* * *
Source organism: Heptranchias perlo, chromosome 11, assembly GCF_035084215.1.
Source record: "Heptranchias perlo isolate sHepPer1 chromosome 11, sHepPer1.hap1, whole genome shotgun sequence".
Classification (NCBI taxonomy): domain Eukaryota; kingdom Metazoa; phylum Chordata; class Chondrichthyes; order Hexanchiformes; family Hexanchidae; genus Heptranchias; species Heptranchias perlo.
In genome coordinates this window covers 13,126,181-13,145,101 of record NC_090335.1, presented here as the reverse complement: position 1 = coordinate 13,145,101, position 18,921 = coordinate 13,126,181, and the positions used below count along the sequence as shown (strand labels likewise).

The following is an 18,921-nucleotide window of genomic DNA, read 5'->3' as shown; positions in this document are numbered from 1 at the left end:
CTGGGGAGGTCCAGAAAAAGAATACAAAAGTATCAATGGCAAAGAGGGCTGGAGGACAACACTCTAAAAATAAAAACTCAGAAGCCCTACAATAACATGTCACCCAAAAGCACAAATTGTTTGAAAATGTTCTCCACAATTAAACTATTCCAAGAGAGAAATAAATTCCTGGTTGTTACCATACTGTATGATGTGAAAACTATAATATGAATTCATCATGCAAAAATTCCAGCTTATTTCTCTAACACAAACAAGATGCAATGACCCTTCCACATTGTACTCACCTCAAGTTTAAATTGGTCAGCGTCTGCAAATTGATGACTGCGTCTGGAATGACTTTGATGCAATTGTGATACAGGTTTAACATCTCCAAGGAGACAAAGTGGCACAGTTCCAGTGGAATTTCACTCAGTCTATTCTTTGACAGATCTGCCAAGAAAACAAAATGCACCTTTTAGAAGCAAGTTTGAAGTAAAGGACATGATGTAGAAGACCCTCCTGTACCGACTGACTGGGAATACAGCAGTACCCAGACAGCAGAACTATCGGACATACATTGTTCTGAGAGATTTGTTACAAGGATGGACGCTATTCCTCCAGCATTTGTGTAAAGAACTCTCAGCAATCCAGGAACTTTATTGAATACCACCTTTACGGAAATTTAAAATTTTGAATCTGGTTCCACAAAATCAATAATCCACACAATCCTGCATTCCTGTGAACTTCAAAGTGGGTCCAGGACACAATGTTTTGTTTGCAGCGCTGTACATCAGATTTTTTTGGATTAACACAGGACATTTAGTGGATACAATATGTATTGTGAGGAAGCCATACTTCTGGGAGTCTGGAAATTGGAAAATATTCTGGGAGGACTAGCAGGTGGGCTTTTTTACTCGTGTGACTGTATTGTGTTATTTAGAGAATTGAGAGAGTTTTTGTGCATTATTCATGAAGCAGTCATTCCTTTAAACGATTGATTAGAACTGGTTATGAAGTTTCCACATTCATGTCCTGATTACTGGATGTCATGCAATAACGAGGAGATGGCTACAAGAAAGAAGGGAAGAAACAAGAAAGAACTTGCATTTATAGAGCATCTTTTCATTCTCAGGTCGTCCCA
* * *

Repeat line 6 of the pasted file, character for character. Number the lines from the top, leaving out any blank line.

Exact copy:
CTGGGGAGGTCCAGAAAAAGAATACAAAAGTATCAATGGCAAAGAGGGCTGGAGGACAACACTCTAAAAATAAAAACTCAGAAGCCCTACAATAACATGTCACCCAAAAGCACAAATTGTTTGAAAATGTTCTCCACAATTAAACTATTCCAAGAGAGAAATAAATTCCTGGTTGTTACCATACTGTATGATGTGAAAACTATAATATGAATTCATCATGCAAAAATTCCAGCTTATTTCTCTAACACAAACAAGATGCAATGACCCTTCCACATTGTACTCACCTCAAGTTTAAATTGGTCAGCGTCTGCAAATTGATGACTGCGTCTGGAATGACTTTGATGCAATTGTGATACAGGTTTAACATCTCCAAGGAGACAAAGTGGCACAGTTCCAGTGGAATTTCACTCAGTCTATTCTTTGACAGATCTGCCAAGAAAACAAAATGCACCTTTTAGAAGCAAGTTTGAAGTAAAGGACATGATGTAGAAGACCCTCCTGTACCGACTGACTGGGAATACAGCAGTACCCAGACAGCAGAACTATCGGACATACATTGTTCTGAGAGATTTGTTACAAGGATGGACGCTATTCCTCCAGCATTTGTGTAAAGAACTCTCAGCAATCCAGGAACTTTATTGAATACCACCTTTACGGAAATTTAAAATTTTGAATCTGGTTCCACAAAATCAATAATCCACACAATCCTGCATTCCTGTGAACTTCAAAGTGGGTCCAGGACACAATGTTTTGTTTGCAGCGCTGTACATCAGATTTTTTTGGATTAACACAGGACATTTAGTGGATACAATATGTATTGTGAGGAAGCCATACTTCTGGGAGTCTGGAAATTGGAAAATATTCTGGGAGGACTAGCAGGTGGGCTTTTTTACTCGTGTGACTGTATTGTGTTATTTAGAGAATTGAGAGAGTTTTTGTGCATTATTCATGAAGCAGTCATTCCTTTAAACGATTGATTAGAACTGGTTATGAAGTTTCCACATTCATGTCCTGATTACTGGATGTCATGCAATAACGAGGAGATGGCTACAAGAAAGAAGGGAAGAAACAAGAAAGAACTTGCATTTATAGAGCATCTTTTCATTCTCAGGTCGTCCCA